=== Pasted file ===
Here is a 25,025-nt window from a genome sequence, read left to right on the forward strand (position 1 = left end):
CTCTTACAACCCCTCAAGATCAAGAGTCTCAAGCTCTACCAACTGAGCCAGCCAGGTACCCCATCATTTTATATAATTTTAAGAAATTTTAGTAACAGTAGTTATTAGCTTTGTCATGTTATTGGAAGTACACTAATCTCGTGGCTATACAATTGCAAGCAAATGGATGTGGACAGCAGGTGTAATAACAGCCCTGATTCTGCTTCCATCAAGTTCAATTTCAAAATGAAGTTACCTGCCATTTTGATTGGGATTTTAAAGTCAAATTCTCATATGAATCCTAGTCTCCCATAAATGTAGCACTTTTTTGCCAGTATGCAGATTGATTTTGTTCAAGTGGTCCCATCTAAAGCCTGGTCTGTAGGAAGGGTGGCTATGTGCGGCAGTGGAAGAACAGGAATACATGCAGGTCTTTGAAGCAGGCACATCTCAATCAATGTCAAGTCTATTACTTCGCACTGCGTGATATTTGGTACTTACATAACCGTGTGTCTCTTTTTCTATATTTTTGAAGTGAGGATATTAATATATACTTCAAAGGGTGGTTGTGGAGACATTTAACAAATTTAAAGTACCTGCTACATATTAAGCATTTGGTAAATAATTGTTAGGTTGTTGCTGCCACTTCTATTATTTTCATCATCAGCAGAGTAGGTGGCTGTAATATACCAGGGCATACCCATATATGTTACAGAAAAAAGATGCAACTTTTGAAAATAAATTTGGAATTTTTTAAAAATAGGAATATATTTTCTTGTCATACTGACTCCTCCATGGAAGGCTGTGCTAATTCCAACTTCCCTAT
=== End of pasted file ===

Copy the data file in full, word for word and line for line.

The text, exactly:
Here is a 25,025-nt window from a genome sequence, read left to right on the forward strand (position 1 = left end):
CTCTTACAACCCCTCAAGATCAAGAGTCTCAAGCTCTACCAACTGAGCCAGCCAGGTACCCCATCATTTTATATAATTTTAAGAAATTTTAGTAACAGTAGTTATTAGCTTTGTCATGTTATTGGAAGTACACTAATCTCGTGGCTATACAATTGCAAGCAAATGGATGTGGACAGCAGGTGTAATAACAGCCCTGATTCTGCTTCCATCAAGTTCAATTTCAAAATGAAGTTACCTGCCATTTTGATTGGGATTTTAAAGTCAAATTCTCATATGAATCCTAGTCTCCCATAAATGTAGCACTTTTTTGCCAGTATGCAGATTGATTTTGTTCAAGTGGTCCCATCTAAAGCCTGGTCTGTAGGAAGGGTGGCTATGTGCGGCAGTGGAAGAACAGGAATACATGCAGGTCTTTGAAGCAGGCACATCTCAATCAATGTCAAGTCTATTACTTCGCACTGCGTGATATTTGGTACTTACATAACCGTGTGTCTCTTTTTCTATATTTTTGAAGTGAGGATATTAATATATACTTCAAAGGGTGGTTGTGGAGACATTTAACAAATTTAAAGTACCTGCTACATATTAAGCATTTGGTAAATAATTGTTAGGTTGTTGCTGCCACTTCTATTATTTTCATCATCAGCAGAGTAGGTGGCTGTAATATACCAGGGCATACCCATATATGTTACAGAAAAAAGATGCAACTTTTGAAAATAAATTTGGAATTTTTTAAAAATAGGAATATATTTTCTTGTCATACTGACTCCTCCATGGAAGGCTGTGCTAATTCCAACTTCCCTAT